Located between Elizabeth and Swanston streets, Union Lane extends from Bourke Street to Little Collins Street. It was named after the Union Hotel that was situated on Little Collins Street during the 1860s.
Due to its central location, only high-value production occupied Union Lane in 1895. These included electroplaters, brass finishers, locksmiths, an engraver and lapidary, a stereotyper, a wholesale newsagent and a watchmaker. There were no dwellings by 1895. In 1901, it was home to the Central Club Hotel and a wholesale music store, run by Edward Lyons. This was indeed a vastly different scene to only several decades earlier when, in June 1870, the Argus reported that a young girl by the name of Eva Bashfield was seen 'stopping at a house of ill-repute' in Union Lane. Considered an unfit place for a child, Eva was brought before the City Bench and declared a vagrant. After discovering that she ran away from her respectable Sandhurst family house, the magistrate sent Eva to the Abbotsford Reformatory for two years and requested that the police communicate with the child's father.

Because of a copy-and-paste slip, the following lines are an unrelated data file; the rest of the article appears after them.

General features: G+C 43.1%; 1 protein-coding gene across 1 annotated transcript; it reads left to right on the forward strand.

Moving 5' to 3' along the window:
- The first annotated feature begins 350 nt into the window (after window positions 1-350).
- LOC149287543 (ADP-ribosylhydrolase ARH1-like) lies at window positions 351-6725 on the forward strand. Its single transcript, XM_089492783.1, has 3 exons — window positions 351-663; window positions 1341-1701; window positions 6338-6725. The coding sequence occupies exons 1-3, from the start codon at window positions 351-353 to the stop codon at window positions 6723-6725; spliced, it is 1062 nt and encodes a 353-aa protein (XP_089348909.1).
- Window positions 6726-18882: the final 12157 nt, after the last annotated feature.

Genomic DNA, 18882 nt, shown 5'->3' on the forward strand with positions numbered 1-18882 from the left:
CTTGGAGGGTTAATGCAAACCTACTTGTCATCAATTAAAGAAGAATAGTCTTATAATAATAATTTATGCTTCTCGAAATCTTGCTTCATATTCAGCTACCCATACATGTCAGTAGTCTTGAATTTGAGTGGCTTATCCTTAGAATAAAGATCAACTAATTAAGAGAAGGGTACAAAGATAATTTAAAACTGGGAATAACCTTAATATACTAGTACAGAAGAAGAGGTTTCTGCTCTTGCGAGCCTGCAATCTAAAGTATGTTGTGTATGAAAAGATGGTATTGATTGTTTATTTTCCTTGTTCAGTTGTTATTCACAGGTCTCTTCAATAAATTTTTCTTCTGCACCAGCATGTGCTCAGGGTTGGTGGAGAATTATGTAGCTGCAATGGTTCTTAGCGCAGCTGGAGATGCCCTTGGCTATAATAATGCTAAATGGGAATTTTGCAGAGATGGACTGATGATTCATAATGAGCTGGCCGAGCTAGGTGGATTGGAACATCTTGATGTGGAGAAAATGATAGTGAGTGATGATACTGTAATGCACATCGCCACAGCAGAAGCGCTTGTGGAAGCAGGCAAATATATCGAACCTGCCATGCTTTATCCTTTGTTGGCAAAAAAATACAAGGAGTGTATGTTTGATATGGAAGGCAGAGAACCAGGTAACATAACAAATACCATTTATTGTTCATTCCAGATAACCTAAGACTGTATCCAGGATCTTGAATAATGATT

In 2008, Union Lane became the canvas for the City of Melbourne's Street Art Project which transformed this 'high profile location in the heart of Melbourne's retail hub [that] was increasingly uninviting and heavily tagged' into a space for a street art mural spanning 550 square metres on both sides of the lane.